Not to be confused with British vocalist Siouxsie Sioux of Siouxsie & the Banshees fame, Susie Suh is an American singer/songwriter -- specifically, a Korean-American singer/songwriter -- from Los Angeles. Suh favors an adult alternative/folk-rock approach along the lines of Fiona Apple, Sarah McLachlan, and former 'Til Tuesday singer turned solo star Aimee Mann (three of the singer/songwriters she has often been compared to).
Although Suh has lived in the United States her entire life, both of her parents are immigrants who moved to Southern California from Korea in the '60s. Suh's involvement with music began when she was only eight and joined a Korean children's choir, whose repertoire ranged from traditional Korean songs to American pop. At 13, Suh left Los Angeles for New Hampshire, where she attended a boarding school and did her share of songwriting during her adolescent years; Suh was around 17 when she recorded a six-song EP, pressed 1,000 copies onto CDs, and managed to sell about 700 of them to her schoolmates.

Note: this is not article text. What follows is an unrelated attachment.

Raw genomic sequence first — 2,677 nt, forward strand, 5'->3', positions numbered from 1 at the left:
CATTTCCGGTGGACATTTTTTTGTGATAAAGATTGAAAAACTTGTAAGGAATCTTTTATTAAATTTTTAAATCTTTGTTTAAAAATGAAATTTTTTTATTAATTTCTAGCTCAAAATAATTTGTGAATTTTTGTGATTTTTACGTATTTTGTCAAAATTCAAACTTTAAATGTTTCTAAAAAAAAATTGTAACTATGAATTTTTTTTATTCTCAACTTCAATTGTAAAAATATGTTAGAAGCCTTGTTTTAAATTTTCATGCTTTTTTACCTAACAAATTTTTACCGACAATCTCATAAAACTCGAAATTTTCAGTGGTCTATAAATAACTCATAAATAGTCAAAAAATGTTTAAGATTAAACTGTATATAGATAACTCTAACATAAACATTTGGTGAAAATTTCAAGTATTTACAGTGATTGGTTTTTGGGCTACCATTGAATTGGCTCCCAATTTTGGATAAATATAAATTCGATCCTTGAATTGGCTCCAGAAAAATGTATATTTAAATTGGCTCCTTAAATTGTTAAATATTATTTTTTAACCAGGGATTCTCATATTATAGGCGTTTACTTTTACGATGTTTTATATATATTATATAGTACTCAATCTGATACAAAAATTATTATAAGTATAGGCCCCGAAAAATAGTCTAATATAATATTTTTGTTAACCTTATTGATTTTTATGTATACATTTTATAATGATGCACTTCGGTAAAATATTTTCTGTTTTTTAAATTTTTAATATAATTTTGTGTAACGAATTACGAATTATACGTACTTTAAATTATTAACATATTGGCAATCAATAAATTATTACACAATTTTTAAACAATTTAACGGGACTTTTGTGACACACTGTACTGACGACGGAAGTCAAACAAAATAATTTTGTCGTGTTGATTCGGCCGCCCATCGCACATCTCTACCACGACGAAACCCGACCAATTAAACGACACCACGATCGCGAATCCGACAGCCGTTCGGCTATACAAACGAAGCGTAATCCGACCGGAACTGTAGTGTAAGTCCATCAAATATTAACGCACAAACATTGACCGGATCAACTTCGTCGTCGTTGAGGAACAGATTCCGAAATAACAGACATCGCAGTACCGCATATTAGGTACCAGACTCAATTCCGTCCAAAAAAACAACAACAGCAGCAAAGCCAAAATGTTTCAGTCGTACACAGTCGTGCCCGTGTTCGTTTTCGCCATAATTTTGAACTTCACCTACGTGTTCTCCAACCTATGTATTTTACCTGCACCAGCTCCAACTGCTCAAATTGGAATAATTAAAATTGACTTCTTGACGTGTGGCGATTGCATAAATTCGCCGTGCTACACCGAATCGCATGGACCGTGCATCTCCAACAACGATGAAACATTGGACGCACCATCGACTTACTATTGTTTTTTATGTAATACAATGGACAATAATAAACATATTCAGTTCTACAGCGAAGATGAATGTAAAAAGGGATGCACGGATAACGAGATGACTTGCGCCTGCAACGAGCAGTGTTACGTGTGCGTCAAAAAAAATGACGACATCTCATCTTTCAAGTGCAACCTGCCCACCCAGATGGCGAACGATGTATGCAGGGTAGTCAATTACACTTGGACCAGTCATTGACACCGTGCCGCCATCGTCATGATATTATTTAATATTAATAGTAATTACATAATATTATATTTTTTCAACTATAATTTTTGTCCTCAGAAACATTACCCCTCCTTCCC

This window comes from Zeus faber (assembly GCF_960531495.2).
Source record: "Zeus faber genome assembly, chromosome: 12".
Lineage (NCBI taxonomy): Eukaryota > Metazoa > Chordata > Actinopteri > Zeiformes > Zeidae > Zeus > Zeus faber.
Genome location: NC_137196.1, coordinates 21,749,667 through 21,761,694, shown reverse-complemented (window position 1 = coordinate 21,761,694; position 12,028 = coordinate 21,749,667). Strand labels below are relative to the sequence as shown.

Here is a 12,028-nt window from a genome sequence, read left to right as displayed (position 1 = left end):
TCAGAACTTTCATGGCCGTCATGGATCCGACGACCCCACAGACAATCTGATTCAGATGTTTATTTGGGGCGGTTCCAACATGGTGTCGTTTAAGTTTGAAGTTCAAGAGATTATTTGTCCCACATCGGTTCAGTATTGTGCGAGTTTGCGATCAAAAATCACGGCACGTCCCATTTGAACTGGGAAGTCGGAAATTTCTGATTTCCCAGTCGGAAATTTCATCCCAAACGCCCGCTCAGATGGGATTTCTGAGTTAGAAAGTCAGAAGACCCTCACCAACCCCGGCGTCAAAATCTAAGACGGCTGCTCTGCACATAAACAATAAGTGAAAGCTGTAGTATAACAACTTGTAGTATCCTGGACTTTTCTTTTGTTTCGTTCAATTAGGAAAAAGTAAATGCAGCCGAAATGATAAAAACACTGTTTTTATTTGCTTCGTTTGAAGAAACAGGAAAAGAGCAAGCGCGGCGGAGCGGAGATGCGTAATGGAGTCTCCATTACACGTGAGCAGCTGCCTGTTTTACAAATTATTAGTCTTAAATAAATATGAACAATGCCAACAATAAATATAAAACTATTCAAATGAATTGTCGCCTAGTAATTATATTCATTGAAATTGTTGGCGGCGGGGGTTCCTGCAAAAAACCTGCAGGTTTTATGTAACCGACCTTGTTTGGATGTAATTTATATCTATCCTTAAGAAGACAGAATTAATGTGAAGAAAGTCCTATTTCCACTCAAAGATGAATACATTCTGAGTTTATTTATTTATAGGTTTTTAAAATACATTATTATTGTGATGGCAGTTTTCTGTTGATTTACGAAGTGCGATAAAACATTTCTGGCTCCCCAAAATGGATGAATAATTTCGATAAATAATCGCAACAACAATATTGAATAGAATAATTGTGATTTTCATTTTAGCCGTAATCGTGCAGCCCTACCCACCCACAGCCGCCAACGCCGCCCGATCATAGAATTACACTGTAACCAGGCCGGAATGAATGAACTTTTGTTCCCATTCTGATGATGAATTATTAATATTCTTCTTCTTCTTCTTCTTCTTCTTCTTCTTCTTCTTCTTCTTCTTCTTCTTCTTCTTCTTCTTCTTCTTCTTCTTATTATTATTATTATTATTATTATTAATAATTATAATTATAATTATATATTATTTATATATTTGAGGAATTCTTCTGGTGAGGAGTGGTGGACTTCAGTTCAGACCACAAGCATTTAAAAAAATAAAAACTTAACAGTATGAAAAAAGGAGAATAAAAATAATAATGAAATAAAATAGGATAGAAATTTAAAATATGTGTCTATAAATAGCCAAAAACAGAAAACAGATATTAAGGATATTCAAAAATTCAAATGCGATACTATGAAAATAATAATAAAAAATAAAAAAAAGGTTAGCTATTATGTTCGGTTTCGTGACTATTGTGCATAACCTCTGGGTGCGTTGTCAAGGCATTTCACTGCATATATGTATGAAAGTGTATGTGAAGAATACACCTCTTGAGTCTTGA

After reaching adulthood, Suh attended Brown University in Rhode Island (where she obtained a degree in English), but spent as much time as she could visiting New York City and performing in Lower Manhattan clubs. A career in music is not something that Suh's ambitious parents encouraged -- in fact, they tried to talk her out of it and encouraged her to go into a more stable, less volatile line of work. Music, they asserted, should be nothing more than a hobby for Suh. But her parents' lack of support didn't discourage the L.A. native; if anything, it inspired her to persevere and work even harder at having a career in music. "Your Battlefield," one of Suh's songs, was inspired by her career-related disagreements with her parents.
In 2003, Suh signed with Epic/Sony; she ended up working with Glen Ballard, a well-known producer/songwriter/arranger whose long list of credits ranges from No Doubt to Paula Abdul to Alanis Morissette -- it was Ballard who produced Morissette's 1995 blockbuster, Jagged Little Pill. At first, Ballard only agreed to produce a few songs for Suh, but he was so impressed with her work that he ended up producing her entire debut album (a self-titled work that Epic released in April 2005). ~ Alex Henderson, Rovi